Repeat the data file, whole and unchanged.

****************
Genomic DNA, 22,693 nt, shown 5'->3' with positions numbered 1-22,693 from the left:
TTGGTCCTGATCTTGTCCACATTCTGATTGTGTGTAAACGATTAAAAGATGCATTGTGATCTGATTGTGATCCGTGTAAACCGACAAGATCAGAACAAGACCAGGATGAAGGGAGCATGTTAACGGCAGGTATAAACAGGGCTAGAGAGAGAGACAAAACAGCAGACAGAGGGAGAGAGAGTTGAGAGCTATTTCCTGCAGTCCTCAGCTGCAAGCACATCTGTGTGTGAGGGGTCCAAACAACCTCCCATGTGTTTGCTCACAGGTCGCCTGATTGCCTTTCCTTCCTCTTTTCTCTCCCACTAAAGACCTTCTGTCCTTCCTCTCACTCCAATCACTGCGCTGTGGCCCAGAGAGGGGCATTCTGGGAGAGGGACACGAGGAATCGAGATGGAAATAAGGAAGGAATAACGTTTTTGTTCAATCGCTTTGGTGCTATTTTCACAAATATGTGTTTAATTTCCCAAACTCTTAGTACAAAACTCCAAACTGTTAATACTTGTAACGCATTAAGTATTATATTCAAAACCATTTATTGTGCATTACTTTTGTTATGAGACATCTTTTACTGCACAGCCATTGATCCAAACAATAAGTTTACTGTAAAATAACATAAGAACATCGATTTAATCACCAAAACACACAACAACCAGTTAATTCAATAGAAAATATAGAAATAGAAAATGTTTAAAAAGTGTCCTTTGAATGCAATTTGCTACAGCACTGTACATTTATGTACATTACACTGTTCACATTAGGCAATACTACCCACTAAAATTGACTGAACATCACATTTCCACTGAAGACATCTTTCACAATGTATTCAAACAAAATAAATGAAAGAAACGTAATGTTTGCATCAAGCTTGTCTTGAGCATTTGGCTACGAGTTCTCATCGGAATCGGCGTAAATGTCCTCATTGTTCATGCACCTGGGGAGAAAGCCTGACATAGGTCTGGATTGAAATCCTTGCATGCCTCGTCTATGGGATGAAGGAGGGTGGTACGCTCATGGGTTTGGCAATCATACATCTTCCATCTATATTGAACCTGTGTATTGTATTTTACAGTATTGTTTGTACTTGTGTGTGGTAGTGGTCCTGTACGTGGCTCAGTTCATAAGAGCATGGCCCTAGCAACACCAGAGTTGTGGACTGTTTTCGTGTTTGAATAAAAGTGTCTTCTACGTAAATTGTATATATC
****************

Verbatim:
Genomic DNA, 22,693 nt, shown 5'->3' with positions numbered 1-22,693 from the left:
TTGGTCCTGATCTTGTCCACATTCTGATTGTGTGTAAACGATTAAAAGATGCATTGTGATCTGATTGTGATCCGTGTAAACCGACAAGATCAGAACAAGACCAGGATGAAGGGAGCATGTTAACGGCAGGTATAAACAGGGCTAGAGAGAGAGACAAAACAGCAGACAGAGGGAGAGAGAGTTGAGAGCTATTTCCTGCAGTCCTCAGCTGCAAGCACATCTGTGTGTGAGGGGTCCAAACAACCTCCCATGTGTTTGCTCACAGGTCGCCTGATTGCCTTTCCTTCCTCTTTTCTCTCCCACTAAAGACCTTCTGTCCTTCCTCTCACTCCAATCACTGCGCTGTGGCCCAGAGAGGGGCATTCTGGGAGAGGGACACGAGGAATCGAGATGGAAATAAGGAAGGAATAACGTTTTTGTTCAATCGCTTTGGTGCTATTTTCACAAATATGTGTTTAATTTCCCAAACTCTTAGTACAAAACTCCAAACTGTTAATACTTGTAACGCATTAAGTATTATATTCAAAACCATTTATTGTGCATTACTTTTGTTATGAGACATCTTTTACTGCACAGCCATTGATCCAAACAATAAGTTTACTGTAAAATAACATAAGAACATCGATTTAATCACCAAAACACACAACAACCAGTTAATTCAATAGAAAATATAGAAATAGAAAATGTTTAAAAAGTGTCCTTTGAATGCAATTTGCTACAGCACTGTACATTTATGTACATTACACTGTTCACATTAGGCAATACTACCCACTAAAATTGACTGAACATCACATTTCCACTGAAGACATCTTTCACAATGTATTCAAACAAAATAAATGAAAGAAACGTAATGTTTGCATCAAGCTTGTCTTGAGCATTTGGCTACGAGTTCTCATCGGAATCGGCGTAAATGTCCTCATTGTTCATGCACCTGGGGAGAAAGCCTGACATAGGTCTGGATTGAAATCCTTGCATGCCTCGTCTATGGGATGAAGGAGGGTGGTACGCTCATGGGTTTGGCAATCATACATCTTCCATCTATATTGAACCTGTGTATTGTATTTTACAGTATTGTTTGTACTTGTGTGTGGTAGTGGTCCTGTACGTGGCTCAGTTCATAAGAGCATGGCCCTAGCAACACCAGAGTTGTGGACTGTTTTCGTGTTTGAATAAAAGTGTCTTCTACGTAAATTGTATATATC